Iron Ore Prices Bounce: Stimulus on the Horizon

Iron ore prices bounced yesterday, on further speculation in Chinese state media that the country would launch major infrastructure projects next year in a long mooted stimulus move.

From Business Insider:

The price for benchmark 62% fines jumped 1.4% to $67.65 a tonne, adding to the 1.2% gain seen on Wednesday. The benchmark now sits at the highest level since November 23.

58% fines rose more than the benchmark, surging 1.9% to $43.21 a tonne. In contrast, the price for 65% fines increased by only 0.1%, settling at $83.50 a tonne.

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Iron ore price looking like it will sit in proposed band

A month ago to the day, we proposed the following mid-term band for iron ore prices, taking into account a sharp drop due to winter production curbs:

Iron Ore Price Forecast

Source: tradingview.com

Now have a look at Business Insider’s 62% benchmark spot price chart via Metal Bulletin:

Iron Ore Price

Source:  Business Insider

Having flagged the winter production curb dip, the current bounce is beginning to materialise as expected.

The driving force behind this bounce is a boost in the price of steel futures.

SHFE Hot Rolled Coil and SHFE Rebar closed up .78% and 1.16% respectively.

Stimulus rumours firm up, iron ore could be impacted by economic data

This move in turn, came as Reuters reported yesterday that:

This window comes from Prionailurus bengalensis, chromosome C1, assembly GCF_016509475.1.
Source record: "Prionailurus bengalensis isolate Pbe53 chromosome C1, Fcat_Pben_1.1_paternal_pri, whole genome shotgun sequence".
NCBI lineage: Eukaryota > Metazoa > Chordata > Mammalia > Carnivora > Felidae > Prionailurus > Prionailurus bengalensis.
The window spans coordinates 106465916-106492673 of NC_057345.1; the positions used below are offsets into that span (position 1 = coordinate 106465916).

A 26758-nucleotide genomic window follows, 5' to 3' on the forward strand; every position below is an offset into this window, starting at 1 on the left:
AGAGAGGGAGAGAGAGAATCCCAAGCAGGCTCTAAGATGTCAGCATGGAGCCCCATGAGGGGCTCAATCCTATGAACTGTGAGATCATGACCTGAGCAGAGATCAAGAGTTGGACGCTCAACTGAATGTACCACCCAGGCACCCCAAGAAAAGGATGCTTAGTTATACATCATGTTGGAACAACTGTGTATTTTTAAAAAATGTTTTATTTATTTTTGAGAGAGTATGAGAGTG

The Chinese government has tweaked its priorities to focus more on infrastructure, exports and fighting water pollution while slowing efforts to reduce capacity in coal and steel industries.

With a close eye on earlier reports out of China, the stimulus has been on the cards for the last few weeks.

The state media reports firm up the chances of the stimulus actually happening following editorials out of the South China Morning Post.

Going forward, release of Chinese economic data on industrial output and urban fixed asset investment could introduce volatility into iron ore prices in the short-term.

Expectations of 5.9% and 5.8% growth in the respective data sets, if off on the downside, may trigger a brief dip.

Regards,

Lachlann Tierney,
For Markets & Money

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Lachlann Tierney is a writer for Markets & Money. He has lived and studied in the US, the UK, and Australia. With an MSc from London School of Economics (LSE) he brings a strong grasp of geopolitics and world affairs to his analysis. Lachlann is always on the lookout for the news that will give you an edge in tomorrow’s markets.


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